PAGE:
Miracle of Data Transfer Objects

If you had only one hour in Paris, what would you do?

I, for one, would walk around Notre-Dame, and the point I am going to make is about Flex:

If I could pass just one Flex advice that would be: Use Data Transfer Objects.

Use Data Transfer Objects and NOT the dynamic Objects, and NOT the XML to pass data between your server and Flash tiers. If you are working with a Java Server, make your Java (methods) accept/return custom classes and NOT Map objects.

With this keystone your architecture will be reliable and performing. You will save tons of time and energy. What do you do with these savings – none of my business.

Here are the details:

1. _DO_ define similar classes on Java and ActionScript. See details of Java/ActionScript type mapping in the Flex documentation.

2. _DO_ declare these classes as [Bindable] if you envision dynamic updates to the data. Further, _DO_ use collections of these Bindable instances as dataProviders for your DataGrid and let Flex do the miracle: all changes to the data will be reflected by the visual control. There are no miracles, of course: [Bindable] is a shortcut to dispatch event on a data change, the very same event that is expected by ArrayCollection. The collection in turn, dispatches a (different) event on its change. Importantly – the very same event that is expected by the DataGrid.

Let me put it another way: have you ever used collection.itemUpdated()? Well, once you start DTO’s “itemUpdated” will sound to you like the name of the undocumented event :)

OK, I will rub it in further: if you marshall (property) Array of Objects, the Array itself is Bindable, but none of the items are.

3. Make sure that your server-side and client-side DTOs _DO_ provide unique! set/get uuid property. Flex loves this property, do get in love with it too. Flex is using it to identify elements of data presented by the list-based controls. You will find numerous uses for it as well. For instance, instead of sorting by industry, ticker you would sort by industry, ticker and uuid. Why? Because then the hash value will be unique for each record, which would result in substantially better performance.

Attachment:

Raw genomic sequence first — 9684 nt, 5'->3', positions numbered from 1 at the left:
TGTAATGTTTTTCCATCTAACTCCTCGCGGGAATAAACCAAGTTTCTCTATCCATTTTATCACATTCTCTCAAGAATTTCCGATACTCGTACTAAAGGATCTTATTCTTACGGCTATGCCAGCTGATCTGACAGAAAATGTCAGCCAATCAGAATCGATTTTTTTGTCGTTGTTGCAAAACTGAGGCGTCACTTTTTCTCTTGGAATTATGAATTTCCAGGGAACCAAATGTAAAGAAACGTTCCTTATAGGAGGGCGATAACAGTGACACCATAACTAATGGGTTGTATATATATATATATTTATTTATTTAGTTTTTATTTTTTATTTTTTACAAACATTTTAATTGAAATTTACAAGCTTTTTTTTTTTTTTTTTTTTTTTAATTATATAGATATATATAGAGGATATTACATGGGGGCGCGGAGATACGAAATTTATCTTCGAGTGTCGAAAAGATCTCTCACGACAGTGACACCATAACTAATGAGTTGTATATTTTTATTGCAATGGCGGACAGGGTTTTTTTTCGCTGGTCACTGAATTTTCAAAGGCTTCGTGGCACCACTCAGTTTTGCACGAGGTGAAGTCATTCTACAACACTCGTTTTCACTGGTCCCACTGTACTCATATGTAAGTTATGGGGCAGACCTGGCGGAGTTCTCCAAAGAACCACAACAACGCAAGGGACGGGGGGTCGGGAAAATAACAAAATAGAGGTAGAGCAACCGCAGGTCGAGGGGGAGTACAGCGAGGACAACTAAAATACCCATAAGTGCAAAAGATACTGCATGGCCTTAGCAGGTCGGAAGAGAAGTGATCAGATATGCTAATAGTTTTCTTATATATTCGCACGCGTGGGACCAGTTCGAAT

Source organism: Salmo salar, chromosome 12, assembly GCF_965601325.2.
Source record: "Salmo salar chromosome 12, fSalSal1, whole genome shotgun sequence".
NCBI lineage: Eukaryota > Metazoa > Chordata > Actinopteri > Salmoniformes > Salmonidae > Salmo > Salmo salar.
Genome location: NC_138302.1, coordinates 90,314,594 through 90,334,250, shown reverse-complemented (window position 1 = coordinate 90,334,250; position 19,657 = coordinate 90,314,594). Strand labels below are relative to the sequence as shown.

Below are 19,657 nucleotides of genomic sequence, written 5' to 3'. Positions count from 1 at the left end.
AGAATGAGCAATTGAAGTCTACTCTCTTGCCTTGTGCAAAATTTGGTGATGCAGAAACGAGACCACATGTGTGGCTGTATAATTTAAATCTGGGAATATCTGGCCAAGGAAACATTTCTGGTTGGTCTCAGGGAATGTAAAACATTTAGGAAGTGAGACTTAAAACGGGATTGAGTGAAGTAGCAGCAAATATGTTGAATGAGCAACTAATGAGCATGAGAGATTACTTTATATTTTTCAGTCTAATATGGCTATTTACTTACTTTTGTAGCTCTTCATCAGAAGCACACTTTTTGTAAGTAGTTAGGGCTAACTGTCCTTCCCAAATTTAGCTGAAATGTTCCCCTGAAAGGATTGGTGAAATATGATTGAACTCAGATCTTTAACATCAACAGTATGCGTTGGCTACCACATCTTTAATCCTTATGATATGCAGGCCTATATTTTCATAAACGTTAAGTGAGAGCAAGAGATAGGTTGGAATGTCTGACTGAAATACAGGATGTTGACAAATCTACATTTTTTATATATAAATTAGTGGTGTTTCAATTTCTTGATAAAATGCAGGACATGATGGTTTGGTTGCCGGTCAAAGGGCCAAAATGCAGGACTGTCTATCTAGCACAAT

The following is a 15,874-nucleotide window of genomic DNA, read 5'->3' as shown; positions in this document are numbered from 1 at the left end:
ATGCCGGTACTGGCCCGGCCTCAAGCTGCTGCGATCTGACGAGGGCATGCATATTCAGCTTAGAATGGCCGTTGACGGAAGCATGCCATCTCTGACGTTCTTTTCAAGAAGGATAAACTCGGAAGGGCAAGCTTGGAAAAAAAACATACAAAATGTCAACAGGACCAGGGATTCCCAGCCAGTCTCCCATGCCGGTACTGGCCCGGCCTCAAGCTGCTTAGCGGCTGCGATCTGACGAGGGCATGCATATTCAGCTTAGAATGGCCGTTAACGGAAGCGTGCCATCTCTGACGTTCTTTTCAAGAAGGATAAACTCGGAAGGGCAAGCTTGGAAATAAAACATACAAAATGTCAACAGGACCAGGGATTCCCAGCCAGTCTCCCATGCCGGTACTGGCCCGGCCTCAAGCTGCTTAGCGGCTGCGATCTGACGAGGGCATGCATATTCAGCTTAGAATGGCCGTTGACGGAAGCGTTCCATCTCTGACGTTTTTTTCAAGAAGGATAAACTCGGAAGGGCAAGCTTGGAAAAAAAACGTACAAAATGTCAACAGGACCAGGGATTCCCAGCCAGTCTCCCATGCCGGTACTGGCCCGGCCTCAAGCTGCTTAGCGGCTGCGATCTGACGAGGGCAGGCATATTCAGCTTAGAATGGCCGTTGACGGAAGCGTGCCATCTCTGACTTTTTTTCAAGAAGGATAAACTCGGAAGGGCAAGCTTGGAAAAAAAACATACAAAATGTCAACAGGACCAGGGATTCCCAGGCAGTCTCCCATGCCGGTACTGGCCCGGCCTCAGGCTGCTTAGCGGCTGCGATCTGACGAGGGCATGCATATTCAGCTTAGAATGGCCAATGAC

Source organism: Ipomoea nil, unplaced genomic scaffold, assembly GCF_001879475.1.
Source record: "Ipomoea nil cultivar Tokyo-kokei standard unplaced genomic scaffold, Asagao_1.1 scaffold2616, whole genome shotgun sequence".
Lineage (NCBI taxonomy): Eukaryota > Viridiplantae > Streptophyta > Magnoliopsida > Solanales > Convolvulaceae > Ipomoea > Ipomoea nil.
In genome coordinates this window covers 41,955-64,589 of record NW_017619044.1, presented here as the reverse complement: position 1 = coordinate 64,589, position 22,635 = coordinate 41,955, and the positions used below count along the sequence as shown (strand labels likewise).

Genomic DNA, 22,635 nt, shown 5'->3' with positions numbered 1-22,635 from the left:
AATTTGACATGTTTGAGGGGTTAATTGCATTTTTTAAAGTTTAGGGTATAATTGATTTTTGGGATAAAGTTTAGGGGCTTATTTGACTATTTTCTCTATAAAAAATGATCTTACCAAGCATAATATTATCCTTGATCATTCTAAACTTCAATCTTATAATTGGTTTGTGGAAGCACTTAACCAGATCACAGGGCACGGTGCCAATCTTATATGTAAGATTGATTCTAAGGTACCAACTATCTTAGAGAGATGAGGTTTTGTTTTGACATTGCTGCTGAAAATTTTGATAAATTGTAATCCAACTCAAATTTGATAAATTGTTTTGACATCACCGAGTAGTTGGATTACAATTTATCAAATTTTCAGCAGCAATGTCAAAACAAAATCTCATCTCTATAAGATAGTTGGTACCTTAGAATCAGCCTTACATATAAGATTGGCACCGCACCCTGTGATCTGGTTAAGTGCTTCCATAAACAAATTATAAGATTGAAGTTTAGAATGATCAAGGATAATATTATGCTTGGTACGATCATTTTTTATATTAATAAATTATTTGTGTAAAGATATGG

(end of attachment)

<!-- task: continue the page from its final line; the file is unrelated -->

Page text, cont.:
4. _DO NOT_ hunt for value change on the visual controls (aka View). This task belongs to the data layer (aka Model). Consider replacing [Bindable] public var with the get/set property pair and dispatching the event (PropertyChange) yourself:

private var _amount:Number;
public function get amount() : String{
return _amount;
}
public function set amount( value : Number ):void{
var oldValue:Object = this._amount;
if (oldValue !== value) {
this._amount = value;
dispatchUpdateEvent(“amount”, oldValue, value);
}
}
private function dispatchUpdateEvent(propertyName:String, oldValue:Object, value:Object):void {
dispatchEvent(
PropertyChangeEvent.createUpdateEvent(this, propertyName, oldValue, value)
); �
}

Then, to act on value change, consider customizing the set method. Better yet, consider extending your ActionScript DTO with another class: leave basic layer of DTOs untouched, do customization in the extension. One more gain right here: now you can intercept (breakpoint) whenever your data changes.

5. _DO_ use extension of DTO class (above) to introduce “computed columns”:

public function get unrealizedGain():Number {
return lastPrice – costBasis; �
}

Again, _DO NOT_ use itemEditEnd of the control for these and similar purposes.

_DO NOT_ be afraid of two [RemoteClass] pointing to the same Java DTO: Flex will resolve the reference in favor of the extension layer.

6. Over your project lifespan, you will see many additional fits for DTOs: custom serialization, custom toString() and toXML() methods.

Now, you may say that all these recommendation are way too obvious.

Then I just take off my hat and … see you around Notre-Dame, perhaps.
Otherwise, keep coding.

Victor